The Prairie Farmer was (and still is) the voice of the farmer: a publication that has been in circulation since 1841. And in 1924, thanks to radio station WLS, it got an additional outlet in the form of WLS Barndance, a wildly popular vaudeville show – so popular that it eventually outgrew the radio’s own studios and moved to the Eighth Street Theatre at 8th Street and Wabash Avenue. There, twice every Saturday night for more than three decades it packed the house, with tickets often selling out weeks in advance.
The juxtaposition of this country music show emanating from a big-city studio didn’t seem to bother anyone. It was down home and it was big business: the perfect combination of culture and commerce.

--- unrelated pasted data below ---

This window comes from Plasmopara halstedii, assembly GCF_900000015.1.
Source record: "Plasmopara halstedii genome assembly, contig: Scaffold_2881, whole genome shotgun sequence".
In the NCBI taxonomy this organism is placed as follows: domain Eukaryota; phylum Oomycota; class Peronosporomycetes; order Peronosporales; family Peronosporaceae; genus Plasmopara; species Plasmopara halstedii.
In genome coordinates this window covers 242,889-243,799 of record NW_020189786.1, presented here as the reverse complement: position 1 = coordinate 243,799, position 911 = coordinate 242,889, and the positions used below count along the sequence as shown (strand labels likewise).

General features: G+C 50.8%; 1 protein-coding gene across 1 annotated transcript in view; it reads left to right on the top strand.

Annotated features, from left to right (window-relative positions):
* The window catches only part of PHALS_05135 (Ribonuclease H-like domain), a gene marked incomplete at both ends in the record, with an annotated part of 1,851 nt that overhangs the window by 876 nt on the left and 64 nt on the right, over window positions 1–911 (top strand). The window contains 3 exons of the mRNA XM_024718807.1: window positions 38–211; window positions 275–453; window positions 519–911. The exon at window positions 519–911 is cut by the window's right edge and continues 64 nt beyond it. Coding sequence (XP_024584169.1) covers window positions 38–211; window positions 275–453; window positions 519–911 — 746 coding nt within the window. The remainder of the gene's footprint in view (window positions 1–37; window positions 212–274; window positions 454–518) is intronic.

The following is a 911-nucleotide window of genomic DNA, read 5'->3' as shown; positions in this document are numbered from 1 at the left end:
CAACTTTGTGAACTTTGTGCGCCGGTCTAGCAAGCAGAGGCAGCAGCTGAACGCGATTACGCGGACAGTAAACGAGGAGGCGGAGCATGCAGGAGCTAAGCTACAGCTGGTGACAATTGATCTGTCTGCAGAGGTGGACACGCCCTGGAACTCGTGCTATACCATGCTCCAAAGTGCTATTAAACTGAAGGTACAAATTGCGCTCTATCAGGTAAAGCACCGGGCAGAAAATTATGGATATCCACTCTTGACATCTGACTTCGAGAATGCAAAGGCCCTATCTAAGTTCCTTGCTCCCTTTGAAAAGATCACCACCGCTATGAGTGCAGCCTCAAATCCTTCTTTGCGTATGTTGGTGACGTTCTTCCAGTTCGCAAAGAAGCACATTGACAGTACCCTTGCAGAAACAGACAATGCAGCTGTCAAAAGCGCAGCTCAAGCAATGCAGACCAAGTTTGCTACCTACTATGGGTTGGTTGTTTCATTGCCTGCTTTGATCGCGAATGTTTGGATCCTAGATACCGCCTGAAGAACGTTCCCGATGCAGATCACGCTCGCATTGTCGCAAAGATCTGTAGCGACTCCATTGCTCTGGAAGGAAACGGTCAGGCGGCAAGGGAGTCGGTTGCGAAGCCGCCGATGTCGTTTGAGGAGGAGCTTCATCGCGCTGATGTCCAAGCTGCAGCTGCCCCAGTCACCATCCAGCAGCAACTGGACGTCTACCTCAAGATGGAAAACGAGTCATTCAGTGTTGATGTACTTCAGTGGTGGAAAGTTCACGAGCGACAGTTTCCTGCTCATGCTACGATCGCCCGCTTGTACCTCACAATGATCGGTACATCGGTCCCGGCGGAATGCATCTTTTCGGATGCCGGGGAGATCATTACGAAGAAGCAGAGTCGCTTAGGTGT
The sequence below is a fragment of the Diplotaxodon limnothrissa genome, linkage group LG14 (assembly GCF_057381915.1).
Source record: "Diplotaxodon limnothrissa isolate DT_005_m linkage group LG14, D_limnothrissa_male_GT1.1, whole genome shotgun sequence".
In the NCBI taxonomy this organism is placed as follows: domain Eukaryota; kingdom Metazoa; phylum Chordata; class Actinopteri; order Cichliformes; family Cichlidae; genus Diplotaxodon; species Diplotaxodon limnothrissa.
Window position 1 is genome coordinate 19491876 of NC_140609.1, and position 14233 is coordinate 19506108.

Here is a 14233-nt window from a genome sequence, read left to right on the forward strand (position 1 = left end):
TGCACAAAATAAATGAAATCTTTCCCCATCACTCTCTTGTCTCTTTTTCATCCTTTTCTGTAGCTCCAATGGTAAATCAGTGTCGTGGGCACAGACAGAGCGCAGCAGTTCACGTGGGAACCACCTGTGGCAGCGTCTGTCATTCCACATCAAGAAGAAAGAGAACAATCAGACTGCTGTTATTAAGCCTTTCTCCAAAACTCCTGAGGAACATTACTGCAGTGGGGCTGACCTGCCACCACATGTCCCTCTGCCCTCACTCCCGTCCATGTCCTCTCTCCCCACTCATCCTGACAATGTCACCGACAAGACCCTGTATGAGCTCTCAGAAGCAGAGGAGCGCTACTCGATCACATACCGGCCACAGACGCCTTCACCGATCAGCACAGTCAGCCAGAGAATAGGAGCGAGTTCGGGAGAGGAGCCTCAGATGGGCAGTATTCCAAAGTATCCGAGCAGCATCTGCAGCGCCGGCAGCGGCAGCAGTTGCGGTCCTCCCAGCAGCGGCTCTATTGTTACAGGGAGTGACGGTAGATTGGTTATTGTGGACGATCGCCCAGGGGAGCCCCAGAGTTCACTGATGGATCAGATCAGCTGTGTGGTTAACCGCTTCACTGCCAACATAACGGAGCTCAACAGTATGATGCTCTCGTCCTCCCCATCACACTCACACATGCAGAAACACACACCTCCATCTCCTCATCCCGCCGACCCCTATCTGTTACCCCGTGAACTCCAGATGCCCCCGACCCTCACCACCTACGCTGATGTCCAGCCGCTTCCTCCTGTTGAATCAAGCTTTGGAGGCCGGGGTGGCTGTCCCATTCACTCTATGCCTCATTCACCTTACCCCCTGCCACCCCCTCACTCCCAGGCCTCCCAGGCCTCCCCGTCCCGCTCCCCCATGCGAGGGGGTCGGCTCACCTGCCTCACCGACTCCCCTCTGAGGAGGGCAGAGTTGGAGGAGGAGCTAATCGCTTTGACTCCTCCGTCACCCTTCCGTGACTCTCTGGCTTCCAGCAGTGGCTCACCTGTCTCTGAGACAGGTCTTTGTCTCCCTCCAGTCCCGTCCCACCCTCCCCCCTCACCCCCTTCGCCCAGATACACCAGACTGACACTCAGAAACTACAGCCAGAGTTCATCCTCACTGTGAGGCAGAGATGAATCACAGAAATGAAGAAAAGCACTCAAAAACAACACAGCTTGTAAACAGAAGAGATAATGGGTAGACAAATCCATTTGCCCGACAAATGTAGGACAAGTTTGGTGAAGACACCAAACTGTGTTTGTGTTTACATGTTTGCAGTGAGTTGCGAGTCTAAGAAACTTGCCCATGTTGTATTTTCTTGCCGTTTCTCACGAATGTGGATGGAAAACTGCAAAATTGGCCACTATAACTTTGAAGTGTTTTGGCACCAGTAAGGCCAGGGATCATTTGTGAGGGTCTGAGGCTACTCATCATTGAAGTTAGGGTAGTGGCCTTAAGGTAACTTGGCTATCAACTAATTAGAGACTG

Acts included Gene Autry, Patsy Montana and the Prairie Ramblers, Lulu Belle and Scotty, Mac and Bob, the Arkansas Woodchopper, and many, many more. Some of these WLS stars went on to become well known on the national stage.
Of course, the public’s taste in music is nothing if not changing. WLS Barndance was broadcast until 1960; that year, WLS introduced what it called “a bright new sound,” and on May 2, on his first day on the job, a young DJ named Dick Biondi was playing Elvis.